Following on from this, as you venture into the landscapes of vulnerability woven throughout this LP, the authenticity is undeniably tangible. Specifically, in the evocative Stare At The Sun, the spotlight is on the rawness in your vocals and the sincerity of expression in your desolate refrain cries of “I give and I take” is striking. Can you delve into the cathartic nature of this creative journey? How do you anticipate your audience, particularly those of the post-irony hyper-online persuasion, will interpret and embrace this profound shift in your musical expression, where vulnerability becomes a pertinent thread woven into the sonic fabric of Frost Children?
There’s a difference between online music and digital music. All music is online, and just because it’s shrouded in some kind of aesthetic doesn’t mean it’s insincere. I think a lot of artists gradually start to find their own voice (literally) and wane off going to effects-heavy with the production. You can achieve a lot more with less most of the time. It wasn’t really as nerve- wracking as you might think to just put your raw vocals in a song. We’re not shy of who we are. Who cares?
In a conversation with Office, both of you delved into the intriguing concept of "the zen of cringe" and the significance of embracing rather than shunning one's inner cringe. A decade has passed since Sky Ferreira declared the now-famous aphorism, Everything is Embarrassing, and notably, in the hyper-pop maximalist arena that SPEED RUN navigated, there has been a prevailing trend among artists to not merely accept but wholeheartedly embrace this maxim, under the notion that "I am cringe, but I am free."’ Given the notable sonic shift between SPEED RUN and Hearth Room, I'm curious to understand your perspective on the enduring power of the cringe. Do you agree with the like's of Vogue's Daisy Jones that we have reached the apex of the cringe movement, prompting a shift towards exploring more profound and introspective territories, or do you still find resonance in the liberating embrace of the cringe as an integral facet of artistic expression?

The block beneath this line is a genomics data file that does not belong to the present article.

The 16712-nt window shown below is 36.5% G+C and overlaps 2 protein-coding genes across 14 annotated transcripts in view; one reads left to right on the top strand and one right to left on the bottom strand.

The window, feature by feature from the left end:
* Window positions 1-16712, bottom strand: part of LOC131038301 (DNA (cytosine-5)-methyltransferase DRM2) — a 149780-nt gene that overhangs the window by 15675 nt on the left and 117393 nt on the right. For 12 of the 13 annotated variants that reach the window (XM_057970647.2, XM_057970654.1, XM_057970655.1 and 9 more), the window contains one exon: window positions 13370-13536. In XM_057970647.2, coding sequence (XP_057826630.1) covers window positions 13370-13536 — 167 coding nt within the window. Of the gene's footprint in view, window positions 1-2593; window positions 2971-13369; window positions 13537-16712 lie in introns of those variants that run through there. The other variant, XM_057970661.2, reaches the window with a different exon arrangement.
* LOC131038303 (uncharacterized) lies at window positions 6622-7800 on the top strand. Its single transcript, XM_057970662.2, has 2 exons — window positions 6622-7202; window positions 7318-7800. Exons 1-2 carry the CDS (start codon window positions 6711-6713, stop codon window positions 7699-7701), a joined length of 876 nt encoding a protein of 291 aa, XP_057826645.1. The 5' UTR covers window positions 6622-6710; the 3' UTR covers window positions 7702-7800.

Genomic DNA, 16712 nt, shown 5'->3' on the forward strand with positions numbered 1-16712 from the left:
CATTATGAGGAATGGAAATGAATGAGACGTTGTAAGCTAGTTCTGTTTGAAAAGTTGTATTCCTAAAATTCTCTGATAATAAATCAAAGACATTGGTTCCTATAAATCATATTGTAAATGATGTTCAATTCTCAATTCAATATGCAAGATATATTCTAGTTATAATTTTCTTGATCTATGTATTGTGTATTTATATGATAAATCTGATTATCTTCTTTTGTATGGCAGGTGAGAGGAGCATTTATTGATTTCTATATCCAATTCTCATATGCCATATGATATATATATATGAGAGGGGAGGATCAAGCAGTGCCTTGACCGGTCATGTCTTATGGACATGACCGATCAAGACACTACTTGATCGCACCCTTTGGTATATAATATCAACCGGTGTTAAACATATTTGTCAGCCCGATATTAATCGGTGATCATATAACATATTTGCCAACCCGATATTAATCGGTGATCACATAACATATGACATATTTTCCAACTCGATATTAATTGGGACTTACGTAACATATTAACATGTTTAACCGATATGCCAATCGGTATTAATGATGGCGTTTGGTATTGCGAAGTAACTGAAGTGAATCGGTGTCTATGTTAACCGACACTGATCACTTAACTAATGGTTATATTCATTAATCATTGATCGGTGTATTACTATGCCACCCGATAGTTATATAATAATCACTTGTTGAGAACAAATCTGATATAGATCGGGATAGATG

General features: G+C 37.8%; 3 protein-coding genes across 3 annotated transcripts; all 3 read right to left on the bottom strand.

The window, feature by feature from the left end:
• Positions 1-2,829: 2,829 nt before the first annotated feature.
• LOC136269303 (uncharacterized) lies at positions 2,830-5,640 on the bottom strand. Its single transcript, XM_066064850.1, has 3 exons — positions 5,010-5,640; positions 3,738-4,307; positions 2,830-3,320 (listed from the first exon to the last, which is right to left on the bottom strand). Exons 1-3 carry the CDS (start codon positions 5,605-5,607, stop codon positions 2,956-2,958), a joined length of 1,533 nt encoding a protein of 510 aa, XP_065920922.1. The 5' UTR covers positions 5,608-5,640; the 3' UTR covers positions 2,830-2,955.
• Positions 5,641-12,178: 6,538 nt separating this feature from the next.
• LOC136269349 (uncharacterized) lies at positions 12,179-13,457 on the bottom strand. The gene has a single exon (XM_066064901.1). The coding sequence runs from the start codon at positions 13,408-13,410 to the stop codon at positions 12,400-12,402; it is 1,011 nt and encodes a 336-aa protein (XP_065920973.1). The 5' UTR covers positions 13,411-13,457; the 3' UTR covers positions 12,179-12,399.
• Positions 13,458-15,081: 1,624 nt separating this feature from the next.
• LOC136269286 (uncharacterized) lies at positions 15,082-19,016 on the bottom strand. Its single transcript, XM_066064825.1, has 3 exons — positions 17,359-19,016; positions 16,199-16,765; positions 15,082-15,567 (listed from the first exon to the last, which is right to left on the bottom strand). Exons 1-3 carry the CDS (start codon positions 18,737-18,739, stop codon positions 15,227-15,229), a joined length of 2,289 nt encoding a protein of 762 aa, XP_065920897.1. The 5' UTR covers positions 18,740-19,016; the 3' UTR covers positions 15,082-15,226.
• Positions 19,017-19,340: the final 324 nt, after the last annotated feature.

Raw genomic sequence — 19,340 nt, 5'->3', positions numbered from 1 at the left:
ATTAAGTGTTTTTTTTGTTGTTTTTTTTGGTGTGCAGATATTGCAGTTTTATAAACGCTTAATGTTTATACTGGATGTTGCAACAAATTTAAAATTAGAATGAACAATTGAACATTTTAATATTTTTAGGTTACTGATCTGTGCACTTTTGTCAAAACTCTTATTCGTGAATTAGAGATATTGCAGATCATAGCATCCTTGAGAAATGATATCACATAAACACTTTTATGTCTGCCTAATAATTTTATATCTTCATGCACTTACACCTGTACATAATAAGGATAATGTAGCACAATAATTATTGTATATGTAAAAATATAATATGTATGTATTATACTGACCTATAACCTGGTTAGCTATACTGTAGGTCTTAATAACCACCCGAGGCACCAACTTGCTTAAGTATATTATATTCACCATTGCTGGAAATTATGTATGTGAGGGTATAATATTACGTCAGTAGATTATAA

I think we’ll always have some level of cringe in our work, but its presence or absence is never really intentional. I do think the world has learned their lesson of cringe in the past couple years since, say, our record SPIRAL. It’s not really interesting to make something that just says “Wow, this is cringe, I challenge you to like it” anymore. Like you said, we are free - so why pigeonhole ourselves, ever, in anything?
Growing up in St. Louis, Missouri, you mentioned in your Dazed feature how there "wasn’t anything to do, so we stayed indoors". how has the environment of living and growing together in the “shopping mall suburb of Missouri” shaped and nurtured your creative synergy? How far have your shared temporal experiences and the spaces you imagined music being celebrated in become foundational elements in your collaborative journey as siblings and artists?
We love the mall. We went back to the suburbs we grew up in recently and everything’s changed— the mall now houses only a skate rink and a volleyball court. The Polo Ralph Lauren Outlet store we both worked at in high school is now called “The District” and it is a haunting millennial facelift of microbreweries and sterile sidewalks. I guess we just created a world in our heads because nothing was really happening back then either.
How has being directly involved with the ever-evolving melange of the NYC underground scene influenced your approach to music and collaboration, and are there any particularly memorable collaborations that have shaped your artistic journey?